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Modelling metabolic landscapes in human naive and primed embryonic stem cells



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Pearce, Juliette Ellen 


Early mammalian embryos undergo remarkable changes in their metabolism, with a global transition from oxidative phosphorylation to glycolysis as they transit out of pluripotency and begin to make the first cell fate decisions in preparation for gastrulation. In humans this transition can be modelled with pluripotent cells in culture which exist in a naive (more pluripotent) and a primed (epiblast like) state and show the same differences in metabolic regulation. These two cell states also show major differences in their epigenetic landscape including in DNA methylation, repressive histone modifications, and spatial organisation of chromatin. I am interested in studying this metabolic regulation and its potential interface with epigenetic modifiers. In order to study metabolic regulation and heterogeneity within populations of naive and primed cells, I have adapted an existing method of constraint-based modelling to using constraints based on single cell RNA-seq data. The implementation of single cell models allows us to directly investigate the effect of transcriptional variability on the metabolism of the cells. Analysis of these modelling results shows that PCA of all reaction fluxes reveals clear differences between naive and primed cells, but interestingly also reveals subgroups within each cell type which exhibit different metabolic landscapes, which has not been previously observed. Notably, we have identified two genes which clearly identify these subgroups: SLC15A1 and SLC15A2. These genes encode transporters which are involved in uptake of dietary peptides, and there is no documentation of their function in pluripotency. Here we use several experimental techniques, including single molecule RNA fluorescence in situ hybridisation, to identify if these subpopulations present as our model suggests; future investigation may lead to novel insights into the regulation of these genes and their previously unnoticed role in stem cell metabolism and pluripotency.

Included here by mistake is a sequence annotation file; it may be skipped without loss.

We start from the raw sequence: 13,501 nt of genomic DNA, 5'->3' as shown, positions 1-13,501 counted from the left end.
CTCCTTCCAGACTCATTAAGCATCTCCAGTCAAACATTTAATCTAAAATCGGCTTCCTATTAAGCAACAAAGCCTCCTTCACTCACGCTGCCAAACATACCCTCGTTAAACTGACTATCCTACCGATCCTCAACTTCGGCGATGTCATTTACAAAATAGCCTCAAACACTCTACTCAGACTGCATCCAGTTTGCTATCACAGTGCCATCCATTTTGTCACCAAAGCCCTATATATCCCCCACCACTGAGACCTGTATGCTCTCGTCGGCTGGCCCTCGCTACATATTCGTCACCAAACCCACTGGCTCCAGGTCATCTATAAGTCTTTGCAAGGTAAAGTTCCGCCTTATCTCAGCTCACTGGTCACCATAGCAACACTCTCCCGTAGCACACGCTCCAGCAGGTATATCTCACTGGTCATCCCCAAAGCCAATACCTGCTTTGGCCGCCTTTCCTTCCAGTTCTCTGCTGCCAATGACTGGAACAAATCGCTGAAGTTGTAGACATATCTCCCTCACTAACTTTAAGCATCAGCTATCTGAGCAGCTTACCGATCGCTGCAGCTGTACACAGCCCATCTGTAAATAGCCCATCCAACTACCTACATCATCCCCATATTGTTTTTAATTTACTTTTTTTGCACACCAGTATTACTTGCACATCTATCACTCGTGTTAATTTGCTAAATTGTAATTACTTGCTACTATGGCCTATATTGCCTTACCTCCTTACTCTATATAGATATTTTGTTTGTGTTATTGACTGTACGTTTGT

Reik, Wolf
Le Novère, Nicolas


ESC, naive, embryonic stem cell, metabolism, systems biology, human, flux balance analysis, metabolic modelling


Doctor of Philosophy (PhD)

Awarding Institution

University of Cambridge